Washington, DC — The African Continental Free Trade Agreement is a Game Changer
- The new African Continental Free Trade Agreement (AfCFTA) will bring economic development across the continent, as well as significant opportunities for American companies looking to do business there.
- The United States should negotiate a Free Trade Agreement (FTA) with Africa.
- African countries integrate under the AfCFTA, their economies will prosper and they will be eligible to graduate from the African Growth and Opportunity Act (AGOA) program. Eventually, AGOA will be folded into the U.S.-AfCFTA Free Trade Agreement.
- The U.S. government should aggressively support American companies hoping to access African markets.
The advent of the AfCFTA completely transforms trade between Africa and rest of the world. The United States must now forge an innovative and robust business relationship with Africa, with the goal of an eventual FTA.
The new AfCFTA offers immeasurable development opportunities for Africa -- an upsurge of American companies will mean increased capital flows, technology transfer, employment opportunities and access to the U.S. market, and much more for Africans. And it will open markets for American companies across the continent that were previously too difficult to access. In so doing, it will create U.S. jobs, augment U.S. overseas markets and boost revenue flowing back to the United States.
The AfCFTA will develop Africa’s economies and offers tremendous opportunities to American companies
The AfCFTA is a remarkable achievement. It launches on January 1, 2021, with selective tariff reductions. It builds on harmonization and integration work done in Africa’s regional economic entities in recent decades.
Under the AfCFTA, countries across Africa will unite their economies into an enormous continent-wide trading block – estimated to comprise anywhere from $2-4 trillion in consumption and investment. A Secretariat has been established in Ghana and work to harmonize regulations, reduce tariffs, eliminate non-tariff barriers, promote free movement of persons across the continent and more -- has begun. The eventual goal is a continent-wide, single trading entity.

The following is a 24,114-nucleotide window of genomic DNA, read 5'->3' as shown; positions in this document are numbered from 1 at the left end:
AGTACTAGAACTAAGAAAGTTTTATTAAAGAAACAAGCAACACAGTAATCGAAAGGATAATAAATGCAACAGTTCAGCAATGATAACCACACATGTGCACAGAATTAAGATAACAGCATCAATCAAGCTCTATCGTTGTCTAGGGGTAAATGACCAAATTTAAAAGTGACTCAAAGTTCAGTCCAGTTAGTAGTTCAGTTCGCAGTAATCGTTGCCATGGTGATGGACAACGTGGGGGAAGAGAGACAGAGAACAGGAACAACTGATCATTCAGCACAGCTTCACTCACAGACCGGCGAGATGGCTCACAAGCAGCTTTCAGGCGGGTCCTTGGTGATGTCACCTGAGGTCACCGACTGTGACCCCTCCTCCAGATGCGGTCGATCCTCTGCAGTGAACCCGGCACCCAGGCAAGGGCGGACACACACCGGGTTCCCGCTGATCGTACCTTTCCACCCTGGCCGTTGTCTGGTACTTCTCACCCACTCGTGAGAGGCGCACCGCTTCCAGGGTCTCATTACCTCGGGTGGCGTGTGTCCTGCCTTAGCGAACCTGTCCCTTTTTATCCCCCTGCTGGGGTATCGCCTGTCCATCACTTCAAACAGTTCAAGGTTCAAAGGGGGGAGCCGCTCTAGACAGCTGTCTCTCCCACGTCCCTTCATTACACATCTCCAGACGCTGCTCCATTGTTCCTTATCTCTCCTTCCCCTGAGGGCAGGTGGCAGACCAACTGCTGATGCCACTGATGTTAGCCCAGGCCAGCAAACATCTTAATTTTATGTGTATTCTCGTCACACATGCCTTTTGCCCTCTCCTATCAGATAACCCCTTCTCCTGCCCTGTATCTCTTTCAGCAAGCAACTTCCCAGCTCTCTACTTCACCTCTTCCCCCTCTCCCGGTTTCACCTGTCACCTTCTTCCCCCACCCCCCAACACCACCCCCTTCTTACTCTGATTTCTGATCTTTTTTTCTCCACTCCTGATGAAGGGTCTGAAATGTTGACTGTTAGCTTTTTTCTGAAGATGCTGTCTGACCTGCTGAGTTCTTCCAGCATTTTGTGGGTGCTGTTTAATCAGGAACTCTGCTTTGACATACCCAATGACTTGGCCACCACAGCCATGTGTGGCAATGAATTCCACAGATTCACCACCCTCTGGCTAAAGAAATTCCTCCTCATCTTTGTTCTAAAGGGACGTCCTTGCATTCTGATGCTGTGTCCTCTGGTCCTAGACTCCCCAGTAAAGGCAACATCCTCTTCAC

The first task of the AfCFTA will be focused inward – to merge the economies of the continent. Benefits to African countries will include broadening and integrating supply chains, increased innovation, enhanced competition and productivity and more. Smaller countries will be given opportunities to catch up with their larger, richer and more economically diversified neighbors.
The AfCFTA’s second task will be outward focused -- the eventual establishment of economic relations with the rest of the world as a single, continent-wide entity. The economic potential of a unified Africa will be considerable, and its desire to negotiate trade agreements of intense interest to trading partners.
The U.S. goal should be a Free Trade Agreement with Africa
The United States should make a U.S.-AfCFTA Free Trade Agreement its goal (the European Union is already referencing a continent-to-continent FTA in the future). The AfCFTA will bring significant opportunities for foreign companies looking to do business with Africa; American firms will be able to establish in one country and expand operations across national borders.
The AfCFTA will take time to be implemented, the United States should along the way:
- Refrain from negotiating bilateral agreements with individual African countries – they undermine the objective of a unified Africa and risk alienating the rest of the continent;
- Seek assurances from the Africans that the U.S. will not be disadvantaged by the European Union’s (EU) Economic Partnership Agreements (EPAs). (Indeed, it is not clear whether the EPAs will benefit the EU and Africa given the greater potential of the AfCFTA; in any case few of them have been implemented);
- Ensure that American companies will be able to take full advantage of the provisions of the AfCFTA as they are implemented; and
- Offer to work with the new AfCFTA Secretariat at the technical level as tariffs are reduced and the Agreement itself is deepened to include additional trade-related disciplines.
AGOA addresses one half of our trade with Africa – exports from the continent to the United States
No discussion of U.S.-Africa trade would be complete without a discussion of AGOA. AGOA is a 20-year-old program created by Congress that has enjoyed broad bipartisan support and is in place until 2025. AGOA grants duty free entry for 6500 products into the United States from Africa.